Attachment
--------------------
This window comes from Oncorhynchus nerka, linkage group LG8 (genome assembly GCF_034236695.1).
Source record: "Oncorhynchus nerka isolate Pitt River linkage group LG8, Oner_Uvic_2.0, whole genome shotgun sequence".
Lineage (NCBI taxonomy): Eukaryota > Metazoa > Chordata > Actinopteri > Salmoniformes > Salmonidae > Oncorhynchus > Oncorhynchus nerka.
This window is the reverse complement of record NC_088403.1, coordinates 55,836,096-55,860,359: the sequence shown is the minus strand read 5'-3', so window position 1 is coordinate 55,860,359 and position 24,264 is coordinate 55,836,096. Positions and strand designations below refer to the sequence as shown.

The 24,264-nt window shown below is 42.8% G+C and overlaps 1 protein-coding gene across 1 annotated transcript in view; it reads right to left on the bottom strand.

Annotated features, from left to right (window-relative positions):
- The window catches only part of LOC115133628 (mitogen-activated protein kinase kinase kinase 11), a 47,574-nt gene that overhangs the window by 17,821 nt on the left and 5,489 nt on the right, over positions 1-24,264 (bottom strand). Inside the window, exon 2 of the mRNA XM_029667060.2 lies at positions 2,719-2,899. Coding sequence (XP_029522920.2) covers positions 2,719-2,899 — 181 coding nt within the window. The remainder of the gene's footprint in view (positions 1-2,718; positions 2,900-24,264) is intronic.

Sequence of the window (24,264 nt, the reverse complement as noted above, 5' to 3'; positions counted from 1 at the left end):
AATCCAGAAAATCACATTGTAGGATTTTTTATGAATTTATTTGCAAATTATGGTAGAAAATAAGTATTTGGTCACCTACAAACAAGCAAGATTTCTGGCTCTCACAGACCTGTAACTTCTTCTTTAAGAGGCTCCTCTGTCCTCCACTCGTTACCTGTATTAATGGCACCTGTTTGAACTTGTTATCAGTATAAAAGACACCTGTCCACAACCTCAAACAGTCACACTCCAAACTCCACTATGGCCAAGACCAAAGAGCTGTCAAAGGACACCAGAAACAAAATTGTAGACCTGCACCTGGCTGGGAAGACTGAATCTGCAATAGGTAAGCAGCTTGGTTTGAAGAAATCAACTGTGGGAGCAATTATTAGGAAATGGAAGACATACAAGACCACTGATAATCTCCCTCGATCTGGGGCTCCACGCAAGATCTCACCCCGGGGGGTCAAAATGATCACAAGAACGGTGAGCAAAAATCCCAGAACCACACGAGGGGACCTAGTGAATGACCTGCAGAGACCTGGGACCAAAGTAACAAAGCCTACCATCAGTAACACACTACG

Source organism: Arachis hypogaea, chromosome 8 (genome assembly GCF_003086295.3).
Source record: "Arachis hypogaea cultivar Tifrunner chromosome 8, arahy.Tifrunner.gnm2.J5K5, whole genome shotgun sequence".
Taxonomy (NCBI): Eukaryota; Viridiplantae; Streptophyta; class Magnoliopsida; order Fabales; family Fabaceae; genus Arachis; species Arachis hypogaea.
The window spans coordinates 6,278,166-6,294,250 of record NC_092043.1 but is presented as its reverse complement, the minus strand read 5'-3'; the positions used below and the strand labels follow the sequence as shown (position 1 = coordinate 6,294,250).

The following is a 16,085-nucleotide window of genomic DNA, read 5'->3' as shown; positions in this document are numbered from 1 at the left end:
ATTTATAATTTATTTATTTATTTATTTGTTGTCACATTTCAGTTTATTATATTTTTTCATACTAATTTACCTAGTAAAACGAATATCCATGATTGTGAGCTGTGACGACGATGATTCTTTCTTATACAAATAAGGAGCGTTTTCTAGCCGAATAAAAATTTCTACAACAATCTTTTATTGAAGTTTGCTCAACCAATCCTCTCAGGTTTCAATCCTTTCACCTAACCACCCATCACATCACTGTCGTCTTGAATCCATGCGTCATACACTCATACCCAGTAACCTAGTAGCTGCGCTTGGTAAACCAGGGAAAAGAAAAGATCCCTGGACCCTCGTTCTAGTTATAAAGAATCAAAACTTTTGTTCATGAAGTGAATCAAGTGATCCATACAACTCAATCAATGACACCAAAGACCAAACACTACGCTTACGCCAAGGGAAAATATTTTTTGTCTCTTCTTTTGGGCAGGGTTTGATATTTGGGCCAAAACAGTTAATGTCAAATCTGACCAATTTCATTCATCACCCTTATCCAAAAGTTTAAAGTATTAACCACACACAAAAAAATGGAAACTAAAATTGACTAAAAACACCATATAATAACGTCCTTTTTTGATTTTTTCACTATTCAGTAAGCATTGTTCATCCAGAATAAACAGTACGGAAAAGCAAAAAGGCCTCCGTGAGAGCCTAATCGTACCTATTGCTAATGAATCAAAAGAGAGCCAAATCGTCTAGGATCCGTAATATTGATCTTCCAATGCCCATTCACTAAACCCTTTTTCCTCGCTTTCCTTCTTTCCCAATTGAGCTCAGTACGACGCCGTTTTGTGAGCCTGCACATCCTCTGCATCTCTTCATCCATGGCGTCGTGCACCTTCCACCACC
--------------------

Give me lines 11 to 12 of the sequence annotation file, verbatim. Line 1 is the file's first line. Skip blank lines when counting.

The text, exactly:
Source record: "Arachis hypogaea cultivar Tifrunner chromosome 8, arahy.Tifrunner.gnm2.J5K5, whole genome shotgun sequence".
Taxonomy (NCBI): Eukaryota; Viridiplantae; Streptophyta; class Magnoliopsida; order Fabales; family Fabaceae; genus Arachis; species Arachis hypogaea.